Rights group: Egypt police raid homes of activist's uncles

Rights group: Egypt police raid homes of activist's uncles
The raid, in which young children were reportedly held at gunpoint, followed Egypt's pattern of targeting relatives of dissidents abroad, according to Human Rights Watch.
3 min read
Mohamed Soltan has sued Egypt's ex-prime minister over his attempted execution and torture [Getty]

Police raided the houses of two uncles of an Egyptian-American activist who recently sued a former Egyptian prime minister in a US court, accusing him of crimes against humanity, an international rights group said on Thursday.

Human Rights Watch quoted a member of Mohamed Soltan's family as saying that more than a dozen uniformed and plainclothes police on Wednesday searched the houses of two of Soltan's uncles in the Delta province of Menoufeya.

The security forces also looked at passports, phones and laptops before asking about Soltan, a dual US-Egyptian citizen, and whether the family had been in touch with him, according to the statement released by the New York-based group. Nobody was arrested and nothing was confiscated, the statement said.

"This is a shameless retaliatory act of aggression against my family in Egypt, and an abundantly clear attempt to deter and silence me from my pursuit of justice," said Soltan, adding that his family members, including young children, were held at gunpoint during the raid. "I will not be intimidated, and I refuse to be silenced."

Soltan's lawyers at the Washington-based firm of Lewis Baach Kaufmann Middlemiss amended his civil case on Thursday by presenting a new declaration to the court that detailed the threats against his family. It said Soltan would seek "appropriate relief" through the American justice system.

"The security raids at the homes of (Soltan's) relatives in Egypt follows a clear pattern of targeting relatives of dissidents abroad," said Joe Stork, HRW's Middle East and North Africa deputy director.

On June 1, the 32-year-old Soltan, now living in Virginia, filed a lawsuit against Egypt's former Prime Minister Hazem el-Beblawi, accusing him of targeting him for attempted extrajudicial execution and torture while he was in detention in Cairo between 2013 and 2015.

Read more: Egyptian-American activist sues former ex-prime minister over arrest and torture 

Soltan invoked a 1991 US statute that allows for victims of torture and extrajudicial killings committed by foreign officials abroad to seek damages through the US court system.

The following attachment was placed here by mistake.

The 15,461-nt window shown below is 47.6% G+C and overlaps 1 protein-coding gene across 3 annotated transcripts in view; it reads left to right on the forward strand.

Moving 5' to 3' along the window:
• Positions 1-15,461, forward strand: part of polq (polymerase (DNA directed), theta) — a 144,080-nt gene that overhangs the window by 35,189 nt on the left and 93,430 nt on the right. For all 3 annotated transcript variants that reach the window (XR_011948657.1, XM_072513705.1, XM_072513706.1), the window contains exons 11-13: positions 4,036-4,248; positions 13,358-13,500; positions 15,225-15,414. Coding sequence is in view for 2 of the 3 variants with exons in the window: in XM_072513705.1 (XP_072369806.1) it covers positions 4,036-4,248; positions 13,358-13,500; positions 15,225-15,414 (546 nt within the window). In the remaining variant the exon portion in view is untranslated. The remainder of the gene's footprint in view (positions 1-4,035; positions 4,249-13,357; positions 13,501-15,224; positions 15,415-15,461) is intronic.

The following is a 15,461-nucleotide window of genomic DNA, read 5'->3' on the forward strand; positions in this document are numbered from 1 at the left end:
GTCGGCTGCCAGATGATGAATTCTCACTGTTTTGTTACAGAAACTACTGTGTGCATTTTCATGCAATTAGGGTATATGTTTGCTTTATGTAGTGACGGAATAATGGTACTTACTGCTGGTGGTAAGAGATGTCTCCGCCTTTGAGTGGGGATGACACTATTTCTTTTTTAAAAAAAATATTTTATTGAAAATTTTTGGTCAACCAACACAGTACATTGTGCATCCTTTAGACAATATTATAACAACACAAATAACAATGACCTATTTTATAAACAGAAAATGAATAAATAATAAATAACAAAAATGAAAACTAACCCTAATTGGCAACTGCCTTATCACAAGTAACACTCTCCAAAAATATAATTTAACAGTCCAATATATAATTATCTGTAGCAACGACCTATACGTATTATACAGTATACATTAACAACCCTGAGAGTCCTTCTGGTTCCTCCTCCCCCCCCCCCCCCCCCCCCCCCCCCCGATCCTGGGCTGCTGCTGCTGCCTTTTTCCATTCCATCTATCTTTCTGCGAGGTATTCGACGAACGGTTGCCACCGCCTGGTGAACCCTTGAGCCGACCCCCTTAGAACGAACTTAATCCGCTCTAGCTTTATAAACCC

"Mohamed Soltan took recourse in a US court because he has had zero opportunity to pursue justice or accountability in Egypt for torture and police abuses," said Stork.

El-Beblawi currently lives in Washington, where he works as an executive director of the International Monetary Fund.

In the summer of 2013, after the military-led ouster of the country's first democratically elected president but divisive, Mohamed Morsi, Egyptian security officers descended on a protest camp in Cairo, packed with his Islamist supporters, and killed hundreds.

Soltan, an Ohio State University graduate and the son of a prominent member of the now-outlawed Muslim Brotherhood, was shot in the arm while working as a reporter for Western news organizations at the time in the Rabaa al-Adawiya Square.

He was eventually arrested by security forces and sentenced to life in prison on charges of spreading "fake news" in a mass trial widely condemned by rights groups.

In Cairo's maximum-security Tora prison complex, Soltan said he endured torture overseen by el-Beblawi and other high-ranking officials.

He said he was denied medical care for his bullet wound, beaten to unconsciousness, held in solitary confinement and forced to listen to the sounds of his father being tortured in a nearby cell. He lost 160 pounds over the course of a 16-month hunger strike to protest his imprisonment.

Under pressure from the Obama administration, Egypt released Soltan in 2015, although his father remains in prison.

The lawsuit names President Abel Fattah el-Sissi, intelligence chief Abbas Kamel and three other former senior security officials as culpable, arguing they should be served if they set foot in the United States.

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